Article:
Many scholars have studied the dialogue between the Epicurean tradition and Pierre Gassendi. However, no one so far has ever attempted to conduct a full analysis of the latter’s specific reception of Lucretius. The book attempts to show that Gassendi was the first to discuss almost the whole De rerum natura, as part of an ambitious project. He sought to provide a Christianized version of Lucretius’ theory or to develop an atomistic worldview “freed” from the many dangerous errors that were often imputed to atomism (impiety, debauchery, and irrationality). In particular, Gassendi developed a dialectical strategy that led him to recover a providential atomism, an Epicurean psychology that saves the immortality of the soul, and a Christian hedonism from the De rerum natura. The last goal was especially important. Gassendi here emerges as the culmination of a tradition of Christian philosophers, like Lorenzo Valla and Erasmus of Rotterdam, who have tried to merge Epicurean hedonism with the Christian religion. The volume could therefore attract both scholars of Antiquity and Renaissance/modern philosophy. It is also a rewarding reading for scholars of the reception of Latin poetry from a philosophical perspective.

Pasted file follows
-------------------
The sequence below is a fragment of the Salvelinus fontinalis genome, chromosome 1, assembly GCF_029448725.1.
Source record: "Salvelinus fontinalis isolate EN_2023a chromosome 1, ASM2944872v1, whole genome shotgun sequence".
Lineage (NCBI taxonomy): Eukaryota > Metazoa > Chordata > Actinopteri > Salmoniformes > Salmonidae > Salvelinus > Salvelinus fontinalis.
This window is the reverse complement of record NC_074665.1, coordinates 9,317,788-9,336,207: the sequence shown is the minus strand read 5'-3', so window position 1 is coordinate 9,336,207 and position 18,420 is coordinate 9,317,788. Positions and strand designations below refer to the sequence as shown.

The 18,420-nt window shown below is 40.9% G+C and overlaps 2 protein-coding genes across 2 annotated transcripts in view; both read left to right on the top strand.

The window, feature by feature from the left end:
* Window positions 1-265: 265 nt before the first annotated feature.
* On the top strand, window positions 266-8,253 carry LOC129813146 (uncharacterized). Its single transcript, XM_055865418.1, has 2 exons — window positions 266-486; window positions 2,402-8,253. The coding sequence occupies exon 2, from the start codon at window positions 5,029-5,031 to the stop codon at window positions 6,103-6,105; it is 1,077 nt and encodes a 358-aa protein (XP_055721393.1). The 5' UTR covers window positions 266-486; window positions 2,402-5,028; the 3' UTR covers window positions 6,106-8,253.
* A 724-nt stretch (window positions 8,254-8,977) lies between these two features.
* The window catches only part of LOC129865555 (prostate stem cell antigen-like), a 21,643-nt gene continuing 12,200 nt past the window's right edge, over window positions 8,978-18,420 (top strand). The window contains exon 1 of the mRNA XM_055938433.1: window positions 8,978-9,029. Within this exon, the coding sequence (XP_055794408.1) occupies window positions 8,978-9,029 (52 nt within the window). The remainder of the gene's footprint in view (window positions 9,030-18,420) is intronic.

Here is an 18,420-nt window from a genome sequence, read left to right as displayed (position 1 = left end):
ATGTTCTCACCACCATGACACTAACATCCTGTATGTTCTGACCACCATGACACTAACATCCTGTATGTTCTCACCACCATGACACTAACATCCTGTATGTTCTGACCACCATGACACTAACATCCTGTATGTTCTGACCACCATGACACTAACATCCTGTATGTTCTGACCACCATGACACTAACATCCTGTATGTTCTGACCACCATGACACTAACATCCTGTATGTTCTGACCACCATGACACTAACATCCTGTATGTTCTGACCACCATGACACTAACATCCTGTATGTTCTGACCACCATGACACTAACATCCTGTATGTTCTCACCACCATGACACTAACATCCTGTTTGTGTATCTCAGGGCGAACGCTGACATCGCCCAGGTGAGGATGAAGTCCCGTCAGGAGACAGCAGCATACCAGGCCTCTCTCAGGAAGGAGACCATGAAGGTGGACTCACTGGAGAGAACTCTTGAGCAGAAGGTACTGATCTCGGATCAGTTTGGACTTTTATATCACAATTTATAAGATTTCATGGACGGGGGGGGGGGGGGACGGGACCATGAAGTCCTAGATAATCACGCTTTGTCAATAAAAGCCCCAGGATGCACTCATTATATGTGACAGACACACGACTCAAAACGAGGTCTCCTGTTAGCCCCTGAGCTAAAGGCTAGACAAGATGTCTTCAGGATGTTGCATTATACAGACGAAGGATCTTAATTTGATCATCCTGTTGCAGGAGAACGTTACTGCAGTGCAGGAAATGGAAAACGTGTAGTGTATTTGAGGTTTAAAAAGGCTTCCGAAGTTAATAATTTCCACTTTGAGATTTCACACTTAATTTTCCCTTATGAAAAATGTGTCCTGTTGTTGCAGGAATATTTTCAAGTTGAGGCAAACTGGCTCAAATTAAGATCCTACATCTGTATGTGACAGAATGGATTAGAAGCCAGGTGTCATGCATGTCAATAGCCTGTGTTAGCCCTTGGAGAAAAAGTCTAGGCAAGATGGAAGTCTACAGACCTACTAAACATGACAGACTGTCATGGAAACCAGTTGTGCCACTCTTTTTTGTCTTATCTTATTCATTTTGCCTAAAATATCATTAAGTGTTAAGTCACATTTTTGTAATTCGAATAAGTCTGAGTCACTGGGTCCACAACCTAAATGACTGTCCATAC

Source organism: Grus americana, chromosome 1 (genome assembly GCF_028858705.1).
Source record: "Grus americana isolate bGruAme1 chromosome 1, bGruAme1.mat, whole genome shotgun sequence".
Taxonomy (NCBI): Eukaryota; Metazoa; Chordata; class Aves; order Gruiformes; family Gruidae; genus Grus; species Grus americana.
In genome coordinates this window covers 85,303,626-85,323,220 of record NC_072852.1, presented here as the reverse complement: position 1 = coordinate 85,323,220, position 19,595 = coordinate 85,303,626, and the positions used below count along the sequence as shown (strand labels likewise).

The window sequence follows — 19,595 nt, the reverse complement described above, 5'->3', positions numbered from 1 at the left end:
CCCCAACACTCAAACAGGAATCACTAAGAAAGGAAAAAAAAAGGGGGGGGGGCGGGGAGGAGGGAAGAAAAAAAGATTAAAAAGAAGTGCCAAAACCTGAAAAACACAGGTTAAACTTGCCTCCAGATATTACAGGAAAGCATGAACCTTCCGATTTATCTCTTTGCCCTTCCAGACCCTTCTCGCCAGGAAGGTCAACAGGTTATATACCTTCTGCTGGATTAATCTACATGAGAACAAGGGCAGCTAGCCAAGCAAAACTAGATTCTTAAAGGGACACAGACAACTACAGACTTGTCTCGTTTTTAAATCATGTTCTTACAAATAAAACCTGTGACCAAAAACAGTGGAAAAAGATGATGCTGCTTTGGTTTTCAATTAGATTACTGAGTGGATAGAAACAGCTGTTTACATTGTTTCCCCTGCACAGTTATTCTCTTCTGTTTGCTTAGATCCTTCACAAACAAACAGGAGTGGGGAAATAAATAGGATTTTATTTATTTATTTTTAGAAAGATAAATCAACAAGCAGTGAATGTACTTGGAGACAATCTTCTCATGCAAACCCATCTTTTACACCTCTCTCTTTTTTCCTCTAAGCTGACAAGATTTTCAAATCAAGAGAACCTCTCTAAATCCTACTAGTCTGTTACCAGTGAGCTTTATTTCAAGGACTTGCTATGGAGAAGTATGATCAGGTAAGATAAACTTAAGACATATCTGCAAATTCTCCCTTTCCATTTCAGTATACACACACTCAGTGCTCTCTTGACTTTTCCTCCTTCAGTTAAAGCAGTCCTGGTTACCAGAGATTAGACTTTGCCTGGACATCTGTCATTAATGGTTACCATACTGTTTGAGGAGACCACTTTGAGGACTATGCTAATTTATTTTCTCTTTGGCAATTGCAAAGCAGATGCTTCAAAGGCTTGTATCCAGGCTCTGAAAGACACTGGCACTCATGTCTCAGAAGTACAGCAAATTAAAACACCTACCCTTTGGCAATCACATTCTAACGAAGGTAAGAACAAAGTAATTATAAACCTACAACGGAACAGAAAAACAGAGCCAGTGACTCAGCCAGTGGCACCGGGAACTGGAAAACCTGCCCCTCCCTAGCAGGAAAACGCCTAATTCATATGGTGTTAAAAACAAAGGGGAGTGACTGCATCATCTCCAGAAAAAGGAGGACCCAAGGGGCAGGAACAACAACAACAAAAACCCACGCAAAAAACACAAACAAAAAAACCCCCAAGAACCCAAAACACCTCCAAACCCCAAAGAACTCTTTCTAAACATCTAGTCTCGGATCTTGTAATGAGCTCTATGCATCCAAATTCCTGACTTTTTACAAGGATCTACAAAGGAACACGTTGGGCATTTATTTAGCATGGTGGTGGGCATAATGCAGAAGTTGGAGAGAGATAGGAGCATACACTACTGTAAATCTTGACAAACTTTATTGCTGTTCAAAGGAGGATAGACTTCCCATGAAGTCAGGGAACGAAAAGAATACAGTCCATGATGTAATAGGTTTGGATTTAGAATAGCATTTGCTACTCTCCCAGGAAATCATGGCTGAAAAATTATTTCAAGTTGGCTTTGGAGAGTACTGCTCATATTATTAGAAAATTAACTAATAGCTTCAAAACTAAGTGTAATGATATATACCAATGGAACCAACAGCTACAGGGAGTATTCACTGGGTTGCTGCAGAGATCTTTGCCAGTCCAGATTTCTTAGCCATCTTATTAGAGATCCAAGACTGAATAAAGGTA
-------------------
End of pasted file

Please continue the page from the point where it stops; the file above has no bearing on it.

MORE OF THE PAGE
Audience:Scholars of ancient and early modern thought, Epicurean tradition, theology, moral philosophy, and reception of Latin poetry